I do not know whether John Mortimer, who spent most of the period concerned operating in the lie-courts as a barrister, sees himself as one of the few idealists but it is evident that he is a Labourite who like so many others is now playing out his disappointment that it all ended up just as The Socialist Party always said it would end up. No, the welfare state and the other crumbs lobbed towards the proletarian voting fodder have not created paradise or anything like it. In this drama Mortimer calls on us to mourn with him over the passing of this dream: maybe he will get some agreement from the reformists who see nothing but defeatism and the postponement of any real social change as inevitable but socialists did not share in the illusion in the first place and will not share in any theatrical shedding of tears over the televised burial of Labour's sterile ideals

A puzzler for Mr Dimbleby

Your reviewer dutifully watched most of the conferences on TV and contemplated the joke which asks, how can you tell when politicians are telling lies? Answer: when their lips are moving. But I have a problem for David Dimbleby and his buddies at the BBC. Let us imagine for a moment that they began to take democracy seriously and decided to cover the conferences of all political parties, even the little parties who do not spend hundreds of thousands of pounds on such events.

So they are given the job of commentating on the conference of The Socialist Party. What would they do? Firstly, there are no socialist leaders. So there is no big speech from some pompous windbag designed to rally the faithful, no polls which can be taken to find out whether our leader is more or less, or as popular with over-85-year-old widowers than David Owen or Neil Kinnock. And with no leaders there can be no leadership splits. So all the Dimblebyesque interviews, so common with capitalist parties' conferences, about what wets think of dries and rights of lefts and cuddlies of hards (this is quite aside from Playschool, you understand?) would be redundant.

Secondly, our conferences are very democratic. So the TV merchants would not be able to hang around outside smoke-filled hotel rooms at midnight to find out whether the Milton Keynes delegation is going to give its block vote to the Dundee amendment about how big the print should be in The Socialist Standard. Thirdly, in The Socialist Party we have no secrets. Now, it is well known that journalists love snooping around looking for secrets to uncover. They poke around looking for copies of private letters between supposedly important correspondents.

In this party the only subject we would wish to discuss with the media are the principles and policy of The Socialist Party. The discussion of ideas — that will be a novelty act for Robin Day. We are not expecting the TV cameras at our next annual conference (the 83rd) and nor do we expect the capitalist media to conduct our propaganda for us. But when enough workers — the people who do not control the media — see the urgency of the socialist proposition we have no doubt that the experts in distortion will be losing no time in working out ways to spread disinformation about this party.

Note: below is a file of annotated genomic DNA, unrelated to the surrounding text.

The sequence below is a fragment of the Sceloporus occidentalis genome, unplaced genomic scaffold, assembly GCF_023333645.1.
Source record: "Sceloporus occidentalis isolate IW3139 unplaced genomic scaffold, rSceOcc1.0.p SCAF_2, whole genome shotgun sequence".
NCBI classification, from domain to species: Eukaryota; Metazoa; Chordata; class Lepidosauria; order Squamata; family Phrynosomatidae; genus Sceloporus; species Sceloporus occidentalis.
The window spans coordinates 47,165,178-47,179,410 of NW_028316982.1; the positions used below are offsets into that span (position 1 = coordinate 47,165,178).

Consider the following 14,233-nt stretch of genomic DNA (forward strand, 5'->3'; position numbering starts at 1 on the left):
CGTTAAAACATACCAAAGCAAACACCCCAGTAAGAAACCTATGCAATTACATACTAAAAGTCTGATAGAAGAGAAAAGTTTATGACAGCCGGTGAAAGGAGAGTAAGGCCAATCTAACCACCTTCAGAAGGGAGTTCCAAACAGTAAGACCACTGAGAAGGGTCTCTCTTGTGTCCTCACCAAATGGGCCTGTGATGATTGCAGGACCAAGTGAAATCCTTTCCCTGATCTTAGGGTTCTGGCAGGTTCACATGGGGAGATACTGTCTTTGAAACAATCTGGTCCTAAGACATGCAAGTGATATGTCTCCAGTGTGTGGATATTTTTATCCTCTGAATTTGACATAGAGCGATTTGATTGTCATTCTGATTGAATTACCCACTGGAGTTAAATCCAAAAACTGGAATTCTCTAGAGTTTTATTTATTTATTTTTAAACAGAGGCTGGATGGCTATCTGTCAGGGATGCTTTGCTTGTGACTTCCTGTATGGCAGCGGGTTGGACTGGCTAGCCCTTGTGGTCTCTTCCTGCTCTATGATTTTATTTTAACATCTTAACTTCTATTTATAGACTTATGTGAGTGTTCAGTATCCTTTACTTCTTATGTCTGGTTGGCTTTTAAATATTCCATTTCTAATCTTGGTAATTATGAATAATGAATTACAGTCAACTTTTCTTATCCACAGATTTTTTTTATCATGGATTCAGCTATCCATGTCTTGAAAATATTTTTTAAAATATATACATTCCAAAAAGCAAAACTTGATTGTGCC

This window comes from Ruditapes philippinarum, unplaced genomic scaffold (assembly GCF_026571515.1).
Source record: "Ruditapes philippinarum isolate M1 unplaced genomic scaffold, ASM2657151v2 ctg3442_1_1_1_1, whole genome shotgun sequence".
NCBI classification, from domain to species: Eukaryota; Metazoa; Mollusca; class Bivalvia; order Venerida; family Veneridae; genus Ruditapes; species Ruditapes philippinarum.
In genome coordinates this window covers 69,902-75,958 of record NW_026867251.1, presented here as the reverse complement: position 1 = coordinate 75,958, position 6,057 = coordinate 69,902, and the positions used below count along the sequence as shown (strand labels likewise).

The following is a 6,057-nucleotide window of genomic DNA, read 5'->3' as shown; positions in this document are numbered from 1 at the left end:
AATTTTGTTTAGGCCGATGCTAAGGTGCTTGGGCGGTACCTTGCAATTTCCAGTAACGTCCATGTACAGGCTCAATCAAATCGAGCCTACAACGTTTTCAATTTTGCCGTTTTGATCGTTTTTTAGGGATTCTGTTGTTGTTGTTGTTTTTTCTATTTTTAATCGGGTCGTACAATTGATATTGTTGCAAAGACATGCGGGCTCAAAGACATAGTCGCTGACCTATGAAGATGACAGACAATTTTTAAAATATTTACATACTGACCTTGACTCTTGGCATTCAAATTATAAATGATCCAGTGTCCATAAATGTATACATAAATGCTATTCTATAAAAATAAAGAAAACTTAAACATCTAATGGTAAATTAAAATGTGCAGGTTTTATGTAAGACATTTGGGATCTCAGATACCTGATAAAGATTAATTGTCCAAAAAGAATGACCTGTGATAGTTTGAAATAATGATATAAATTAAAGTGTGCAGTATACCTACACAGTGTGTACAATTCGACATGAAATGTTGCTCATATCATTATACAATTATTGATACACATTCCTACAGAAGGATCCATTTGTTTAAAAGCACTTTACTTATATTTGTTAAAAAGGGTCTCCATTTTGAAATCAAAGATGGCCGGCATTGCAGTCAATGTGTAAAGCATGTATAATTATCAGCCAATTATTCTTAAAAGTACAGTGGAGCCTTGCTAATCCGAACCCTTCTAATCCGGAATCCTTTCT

Steve Coleman

Taken for Granted (1987)

From the November 1987 issue of the Socialist Standard

For most people, much of what we do in our daily lives is routine. Decisions are made without being taken, because we live for much of the time in "taken for granted" worlds. Behaviour is habitual and takes place in an environment which seems to be unchanging. What changes there are don't alter the substance of daily life, only the surface.

Try to think of some of the "unconsidered" activities that we take for granted. In our communication, for example, we adopt a language; to survive, we live in shelters and eat a standard diet. To earn money we journey to work; and to spend it. we go to shops.

In none of these activities do we act as programmed machines because we "choose" our words, our homes, our diets, our routes, the goods we buy and which shops we patronise. But those choices are very predictable — we are constrained by what choices are put before us. We cannot travel to work unless a workplace exists and a transport system is provided; we can only choose from the shops which exist and the goods that they provide, hence constraining our diet. In other words, the vast majority of us must simply accept the choices that are offered — we don't decide what the choices are to be.

The choices we face reflect the interests of a small minority of people who hold power in the form of ownership of the world's resources. In the taken for granted world goods and services are not produced if they do not make a profit for that small minority; and it is taken for granted that the living standards of the vast majority of people should be set according to whether and for how much they can sell their labour power or ability to work. In this way, the vast majority of us simply accept the choices we are given. But human beings are not machines and we could, if we wanted to, choose to change the way we live completely. Instead of choosing from the limited menu we face today, we could invent new recipes and set the menu ourselves.

In the world today the potential exists to satisfy everybody's needs. People would not need to eat sub-standard food, live in unfit housing and have to make do with what they can afford. Everybody would have free access to all the world's goodies. In this type of society there would be the widest possible choice. People would be free to travel anywhere they fancy. They would be free to choose what work to do and what methods they use to do it.

Socialists do not live in the "taken for granted" world. We do not take for granted that there will always be wars, starving millions and homeless people. We recognise that these problems result from the way society is organised at present and they are not inevitable. When the vast majority of the world's people decide that enough is enough, a new society can be built. Socialists are simply people who have a clear understanding of how such a society can be built and the Socialist Party exists to persuade people that a society where the world's resources are used to satisfy human need is sensible — now.
John Morgan